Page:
The two most striking measures for education in Budget 2022 are the reduction in the pupil teacher ratio at primary level, and the improvement to student grants awarded under SUSI.

Primary schools currently employ one teacher for every 25 pupils. Next year that will increase to one teacher for every 24.

In disadvantaged schools, the pupil-teacher ratio is to be improved further, by one further point.

This will involve the appointment of 350 additional teachers.

Overall, Budget 2022 allows for 980 additional teachers across primary and second level, and for the appointment of 1,165 additional Special Needs Assistants.

However, we will have to wait until tomorrow to get the detail on all these additional posts. They include extra staffing required to meet rising demographics.

The number of students enrolling in post-primary schools could rise by 7,000 next year, according to Department of Education projections.

Last year, 265 additional teaching posts were needed simply to meet rising demographics.

Of the 1,165 new Special Needs Assistant posts, 574 will go to special classes in mainstream schools, 46 to special schools and 545 will work with children in mainstream classrooms.

At third level, the SUSI Maintenance Grant will increase by €200.

The income threshold to qualify for student grants will increase by €1,000. This means more students will be eligible for a grant.

The distance for the higher non-adjacent student grant will also be reduced from 45km to 30km. This means more students who are living away from home or travelling to college will qualify for the higher grant.

It is a decade since any improvements have been made to SUSI rates, but the Union of Students in Ireland has dismissed the increases as a "sticking plaster".

On RTÉ News, USI president, Clare Austick, said they were "very disappointing" and not good enough.

The Irish Universities Association has said the investment in higher education and research announced in Budget 2022, while welcome, is not sufficient to address the core funding deficit in the sector.

IUA Chair and President of NUI Galway, Prof Ciarán Ó hÓgartaigh, said: "At a time when corporate tax advantages are diminishing as a means of attracting investment to Ireland, talent is increasingly cited as our remaining social and economic advantage.

"The Government should, therefore, be doubling down on its investment in talent and in research and innovation to ensure the future of a good society and the growth of the economy which supports it."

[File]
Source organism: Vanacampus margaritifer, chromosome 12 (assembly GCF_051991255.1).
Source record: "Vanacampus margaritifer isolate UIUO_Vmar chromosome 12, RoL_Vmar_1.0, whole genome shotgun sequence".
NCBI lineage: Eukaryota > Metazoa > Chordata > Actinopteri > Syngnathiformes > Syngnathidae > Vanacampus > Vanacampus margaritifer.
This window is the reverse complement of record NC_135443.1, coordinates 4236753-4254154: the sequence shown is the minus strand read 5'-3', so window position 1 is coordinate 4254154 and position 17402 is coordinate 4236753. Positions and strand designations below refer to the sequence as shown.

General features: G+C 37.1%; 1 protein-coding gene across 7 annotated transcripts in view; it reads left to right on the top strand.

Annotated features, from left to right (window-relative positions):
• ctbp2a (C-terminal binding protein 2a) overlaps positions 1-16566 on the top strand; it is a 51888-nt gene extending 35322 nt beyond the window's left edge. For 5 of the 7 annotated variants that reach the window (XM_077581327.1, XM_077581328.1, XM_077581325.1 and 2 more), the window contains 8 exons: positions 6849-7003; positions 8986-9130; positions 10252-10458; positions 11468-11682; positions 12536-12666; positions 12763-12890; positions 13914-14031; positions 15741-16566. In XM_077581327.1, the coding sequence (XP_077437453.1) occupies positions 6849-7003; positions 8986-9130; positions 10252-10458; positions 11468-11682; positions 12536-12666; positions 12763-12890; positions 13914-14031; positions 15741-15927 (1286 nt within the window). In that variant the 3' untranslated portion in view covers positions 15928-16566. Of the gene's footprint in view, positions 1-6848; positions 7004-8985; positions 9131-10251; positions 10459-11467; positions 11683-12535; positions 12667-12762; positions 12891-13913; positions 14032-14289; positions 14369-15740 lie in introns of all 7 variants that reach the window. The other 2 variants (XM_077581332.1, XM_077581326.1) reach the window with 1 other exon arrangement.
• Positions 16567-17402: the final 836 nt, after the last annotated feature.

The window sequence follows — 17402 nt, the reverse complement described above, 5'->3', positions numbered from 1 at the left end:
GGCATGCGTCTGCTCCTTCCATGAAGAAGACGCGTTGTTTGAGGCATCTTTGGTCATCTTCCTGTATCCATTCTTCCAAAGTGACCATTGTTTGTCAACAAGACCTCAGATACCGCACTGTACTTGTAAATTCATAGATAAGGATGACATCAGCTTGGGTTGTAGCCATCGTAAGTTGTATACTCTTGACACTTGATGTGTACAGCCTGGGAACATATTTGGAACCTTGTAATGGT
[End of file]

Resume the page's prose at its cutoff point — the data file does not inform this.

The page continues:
Other measures announced today include an additional €30 million for school transport.

€18 million will bring more schools into the state's DEIS programme for disadvantaged schools.

Trade unions say they need to see that detail to have a clearer idea as to what the impact of Budget 2022 will be on the sector.

They have welcomed aspects of today’s announcement, such as improvements to the pupil teacher ratio at primary level.

Schools and parents await more information

Many school principals and others involved in education - including representative organisations - will be eagerly awaiting the detail of some of the measures announced in broad outline in Budget 2022.

With all sorts of figures being thrown about today, they will want to know exactly how their own school will be affected.

Some parents, too, will have questions. "Do all these extra SNAs mean that my child might now get one?" some will be asking.

But detail today was thin on the ground. We have an outline traced out, but the picture needs 'colouring in'.

The Department of Education will give more detail tomorrow. More information on measures for Higher and Further Education will come on Thursday.

The questions that need answering include:

  • How many of the additional SNAs and teachers are simply to soak up the rising demographic challenge?
  • How many of those extra posts will be at second level and how many at primary?
  • How many more schools will be allowed the benefits of the state’s DEIS programme for disadvantaged schools?

Individual schools, that have long been campaigning to be brought into the state’s DEIS scheme, have their fingers tightly crossed, hoping that coming days or weeks will bring good news for their pupils.